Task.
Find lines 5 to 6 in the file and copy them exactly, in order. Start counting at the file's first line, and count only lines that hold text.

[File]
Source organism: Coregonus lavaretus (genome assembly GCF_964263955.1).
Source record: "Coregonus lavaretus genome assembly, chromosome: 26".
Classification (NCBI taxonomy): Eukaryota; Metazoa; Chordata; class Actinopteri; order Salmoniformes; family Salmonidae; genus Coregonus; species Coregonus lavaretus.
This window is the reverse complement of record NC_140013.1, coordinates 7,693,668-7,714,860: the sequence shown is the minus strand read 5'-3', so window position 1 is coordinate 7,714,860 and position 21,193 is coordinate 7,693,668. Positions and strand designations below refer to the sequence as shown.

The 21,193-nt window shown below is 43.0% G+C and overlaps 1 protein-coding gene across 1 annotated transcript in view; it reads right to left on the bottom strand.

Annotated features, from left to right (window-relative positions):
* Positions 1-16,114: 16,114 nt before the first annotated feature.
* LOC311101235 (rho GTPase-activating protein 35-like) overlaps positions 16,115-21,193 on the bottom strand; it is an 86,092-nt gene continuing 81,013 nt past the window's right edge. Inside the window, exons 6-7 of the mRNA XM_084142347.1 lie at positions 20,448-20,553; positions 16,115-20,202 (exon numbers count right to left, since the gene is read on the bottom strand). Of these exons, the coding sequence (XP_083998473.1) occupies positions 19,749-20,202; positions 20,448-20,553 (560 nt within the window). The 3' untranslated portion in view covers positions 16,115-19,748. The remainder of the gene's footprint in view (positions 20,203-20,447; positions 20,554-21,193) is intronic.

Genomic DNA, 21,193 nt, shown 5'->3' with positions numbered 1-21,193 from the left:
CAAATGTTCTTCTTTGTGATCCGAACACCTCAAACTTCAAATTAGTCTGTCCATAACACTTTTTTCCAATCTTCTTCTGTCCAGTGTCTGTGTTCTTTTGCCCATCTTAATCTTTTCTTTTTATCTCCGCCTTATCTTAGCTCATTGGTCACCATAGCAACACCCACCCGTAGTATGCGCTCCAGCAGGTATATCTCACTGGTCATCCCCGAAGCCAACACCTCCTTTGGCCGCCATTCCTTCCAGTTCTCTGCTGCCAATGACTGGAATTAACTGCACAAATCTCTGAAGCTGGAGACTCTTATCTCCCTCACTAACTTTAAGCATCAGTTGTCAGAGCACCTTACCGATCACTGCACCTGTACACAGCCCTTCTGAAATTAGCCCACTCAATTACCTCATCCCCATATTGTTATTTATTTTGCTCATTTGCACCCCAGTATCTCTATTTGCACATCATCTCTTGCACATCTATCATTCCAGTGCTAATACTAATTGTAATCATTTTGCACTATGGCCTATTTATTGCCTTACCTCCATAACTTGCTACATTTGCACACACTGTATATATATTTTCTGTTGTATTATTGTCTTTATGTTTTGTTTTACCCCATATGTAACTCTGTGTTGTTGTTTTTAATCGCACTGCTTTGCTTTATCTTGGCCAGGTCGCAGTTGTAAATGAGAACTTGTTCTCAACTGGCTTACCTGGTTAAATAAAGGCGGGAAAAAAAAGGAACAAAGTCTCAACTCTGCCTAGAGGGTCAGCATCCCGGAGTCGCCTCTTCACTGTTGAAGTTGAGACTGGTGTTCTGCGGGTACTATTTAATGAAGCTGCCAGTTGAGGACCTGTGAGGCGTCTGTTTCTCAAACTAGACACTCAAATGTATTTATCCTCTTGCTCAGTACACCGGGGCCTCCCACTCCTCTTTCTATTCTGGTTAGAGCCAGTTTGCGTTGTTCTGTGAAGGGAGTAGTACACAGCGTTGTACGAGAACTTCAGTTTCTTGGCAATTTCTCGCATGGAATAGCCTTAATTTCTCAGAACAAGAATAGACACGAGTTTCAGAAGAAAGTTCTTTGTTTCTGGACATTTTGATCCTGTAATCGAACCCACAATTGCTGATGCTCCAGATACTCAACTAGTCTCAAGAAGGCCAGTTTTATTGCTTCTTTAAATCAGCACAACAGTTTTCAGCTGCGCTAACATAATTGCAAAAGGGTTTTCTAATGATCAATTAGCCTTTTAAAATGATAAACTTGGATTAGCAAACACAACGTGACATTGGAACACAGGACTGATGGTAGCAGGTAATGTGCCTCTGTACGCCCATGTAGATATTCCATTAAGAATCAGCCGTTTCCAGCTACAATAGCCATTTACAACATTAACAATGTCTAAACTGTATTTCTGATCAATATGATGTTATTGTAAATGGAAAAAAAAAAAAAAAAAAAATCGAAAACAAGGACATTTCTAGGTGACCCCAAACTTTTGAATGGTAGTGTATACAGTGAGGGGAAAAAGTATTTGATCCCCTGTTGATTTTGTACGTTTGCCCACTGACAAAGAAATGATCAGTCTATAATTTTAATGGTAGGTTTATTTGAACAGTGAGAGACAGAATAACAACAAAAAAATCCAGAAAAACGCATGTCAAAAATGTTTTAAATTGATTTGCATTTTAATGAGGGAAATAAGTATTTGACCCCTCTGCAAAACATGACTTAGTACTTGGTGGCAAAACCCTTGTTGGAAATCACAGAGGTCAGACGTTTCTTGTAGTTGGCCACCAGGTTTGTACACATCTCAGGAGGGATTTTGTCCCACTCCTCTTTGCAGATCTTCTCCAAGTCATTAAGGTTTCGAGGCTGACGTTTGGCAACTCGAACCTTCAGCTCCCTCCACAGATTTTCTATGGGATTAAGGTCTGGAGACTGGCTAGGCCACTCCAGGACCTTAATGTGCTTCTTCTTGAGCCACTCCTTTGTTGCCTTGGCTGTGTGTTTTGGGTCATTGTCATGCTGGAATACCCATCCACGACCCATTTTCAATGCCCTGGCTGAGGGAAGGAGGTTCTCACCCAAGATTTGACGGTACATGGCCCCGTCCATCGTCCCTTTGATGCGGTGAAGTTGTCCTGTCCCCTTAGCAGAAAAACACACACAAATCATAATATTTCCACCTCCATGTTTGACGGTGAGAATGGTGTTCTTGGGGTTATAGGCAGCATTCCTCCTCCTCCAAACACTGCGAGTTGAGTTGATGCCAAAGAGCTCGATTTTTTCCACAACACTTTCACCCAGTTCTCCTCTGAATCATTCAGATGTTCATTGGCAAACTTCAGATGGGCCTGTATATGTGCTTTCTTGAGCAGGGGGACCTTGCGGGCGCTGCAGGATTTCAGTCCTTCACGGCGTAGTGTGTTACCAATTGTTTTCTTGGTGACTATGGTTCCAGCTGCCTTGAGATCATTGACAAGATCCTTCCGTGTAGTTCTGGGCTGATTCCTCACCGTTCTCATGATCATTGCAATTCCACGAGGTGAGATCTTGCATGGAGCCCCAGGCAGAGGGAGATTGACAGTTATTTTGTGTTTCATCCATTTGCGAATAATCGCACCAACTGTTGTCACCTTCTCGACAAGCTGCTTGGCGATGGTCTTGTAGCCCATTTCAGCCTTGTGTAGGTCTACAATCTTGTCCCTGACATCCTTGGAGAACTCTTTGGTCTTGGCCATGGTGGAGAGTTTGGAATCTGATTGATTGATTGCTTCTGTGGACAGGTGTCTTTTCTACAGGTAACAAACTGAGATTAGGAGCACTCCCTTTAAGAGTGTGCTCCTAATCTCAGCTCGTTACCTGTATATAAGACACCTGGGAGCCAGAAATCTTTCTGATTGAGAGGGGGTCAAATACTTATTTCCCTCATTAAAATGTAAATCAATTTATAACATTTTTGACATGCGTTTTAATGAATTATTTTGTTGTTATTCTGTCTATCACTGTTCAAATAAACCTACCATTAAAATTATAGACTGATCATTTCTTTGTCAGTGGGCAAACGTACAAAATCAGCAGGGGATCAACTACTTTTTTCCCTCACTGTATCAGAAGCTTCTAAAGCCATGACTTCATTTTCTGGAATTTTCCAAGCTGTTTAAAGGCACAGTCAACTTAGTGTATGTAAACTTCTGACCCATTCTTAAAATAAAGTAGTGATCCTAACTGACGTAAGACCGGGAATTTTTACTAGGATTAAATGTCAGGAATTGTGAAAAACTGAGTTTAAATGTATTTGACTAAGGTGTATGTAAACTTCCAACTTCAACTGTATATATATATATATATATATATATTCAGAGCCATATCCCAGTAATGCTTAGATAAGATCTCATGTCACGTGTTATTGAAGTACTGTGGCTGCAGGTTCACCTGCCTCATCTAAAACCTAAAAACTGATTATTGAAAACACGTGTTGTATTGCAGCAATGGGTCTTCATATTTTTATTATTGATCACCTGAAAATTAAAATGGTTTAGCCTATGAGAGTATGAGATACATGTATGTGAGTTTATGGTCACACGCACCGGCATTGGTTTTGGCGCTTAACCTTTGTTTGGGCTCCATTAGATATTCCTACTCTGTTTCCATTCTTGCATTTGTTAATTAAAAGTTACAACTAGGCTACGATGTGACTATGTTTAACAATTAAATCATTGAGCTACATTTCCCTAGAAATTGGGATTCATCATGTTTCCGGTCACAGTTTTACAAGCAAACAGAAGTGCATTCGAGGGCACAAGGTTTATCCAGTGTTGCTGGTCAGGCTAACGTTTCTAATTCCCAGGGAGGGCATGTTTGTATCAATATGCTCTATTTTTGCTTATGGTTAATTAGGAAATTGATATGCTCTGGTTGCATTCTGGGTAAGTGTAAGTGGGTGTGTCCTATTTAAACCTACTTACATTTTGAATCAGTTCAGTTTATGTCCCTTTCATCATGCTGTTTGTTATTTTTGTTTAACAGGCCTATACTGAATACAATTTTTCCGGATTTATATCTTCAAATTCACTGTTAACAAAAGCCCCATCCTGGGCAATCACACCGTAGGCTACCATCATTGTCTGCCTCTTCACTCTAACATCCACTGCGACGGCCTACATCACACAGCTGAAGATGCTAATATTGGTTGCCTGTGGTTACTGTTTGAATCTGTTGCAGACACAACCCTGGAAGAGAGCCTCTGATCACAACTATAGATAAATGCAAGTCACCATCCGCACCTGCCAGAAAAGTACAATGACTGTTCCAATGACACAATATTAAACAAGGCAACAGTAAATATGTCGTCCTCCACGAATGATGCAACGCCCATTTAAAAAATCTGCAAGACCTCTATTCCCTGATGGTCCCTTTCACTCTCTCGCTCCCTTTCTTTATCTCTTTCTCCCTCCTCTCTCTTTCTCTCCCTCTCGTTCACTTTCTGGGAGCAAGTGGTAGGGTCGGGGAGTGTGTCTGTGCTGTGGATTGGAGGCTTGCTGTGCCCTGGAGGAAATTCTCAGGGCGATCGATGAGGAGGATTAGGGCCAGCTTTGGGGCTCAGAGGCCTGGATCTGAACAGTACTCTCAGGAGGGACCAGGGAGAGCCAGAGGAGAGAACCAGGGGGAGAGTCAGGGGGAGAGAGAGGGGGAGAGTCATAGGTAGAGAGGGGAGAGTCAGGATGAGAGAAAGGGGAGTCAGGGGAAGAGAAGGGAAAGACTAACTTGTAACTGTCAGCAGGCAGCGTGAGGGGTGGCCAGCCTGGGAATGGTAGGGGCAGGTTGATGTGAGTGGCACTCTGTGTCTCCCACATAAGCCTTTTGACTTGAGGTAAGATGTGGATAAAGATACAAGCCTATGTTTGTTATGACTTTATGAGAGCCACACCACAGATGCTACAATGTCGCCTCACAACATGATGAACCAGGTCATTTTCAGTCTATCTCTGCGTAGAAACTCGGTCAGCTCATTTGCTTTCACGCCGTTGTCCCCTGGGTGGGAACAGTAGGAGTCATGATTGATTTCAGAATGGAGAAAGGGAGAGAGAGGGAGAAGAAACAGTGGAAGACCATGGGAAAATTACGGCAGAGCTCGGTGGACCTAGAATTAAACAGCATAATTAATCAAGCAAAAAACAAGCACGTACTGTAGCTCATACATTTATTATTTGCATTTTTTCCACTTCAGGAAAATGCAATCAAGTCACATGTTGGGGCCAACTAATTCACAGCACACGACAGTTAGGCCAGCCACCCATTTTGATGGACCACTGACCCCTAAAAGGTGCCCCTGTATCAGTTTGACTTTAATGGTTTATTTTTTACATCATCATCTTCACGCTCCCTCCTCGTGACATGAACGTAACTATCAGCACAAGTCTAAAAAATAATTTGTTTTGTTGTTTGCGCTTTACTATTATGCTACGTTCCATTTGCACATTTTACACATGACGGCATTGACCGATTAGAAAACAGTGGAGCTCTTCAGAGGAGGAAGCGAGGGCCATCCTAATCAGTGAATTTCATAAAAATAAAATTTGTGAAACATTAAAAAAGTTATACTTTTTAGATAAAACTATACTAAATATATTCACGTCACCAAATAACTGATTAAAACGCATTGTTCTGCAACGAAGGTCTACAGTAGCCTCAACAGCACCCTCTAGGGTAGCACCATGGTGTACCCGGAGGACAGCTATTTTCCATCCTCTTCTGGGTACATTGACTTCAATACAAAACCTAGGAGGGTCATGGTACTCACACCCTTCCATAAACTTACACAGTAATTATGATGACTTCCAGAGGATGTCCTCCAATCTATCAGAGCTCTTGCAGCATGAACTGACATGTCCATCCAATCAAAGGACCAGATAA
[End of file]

The 21,193-nt window shown below is 43.0% G+C and overlaps 1 protein-coding gene across 1 annotated transcript in view; it reads right to left on the bottom strand.

Annotated features, from left to right (window-relative positions):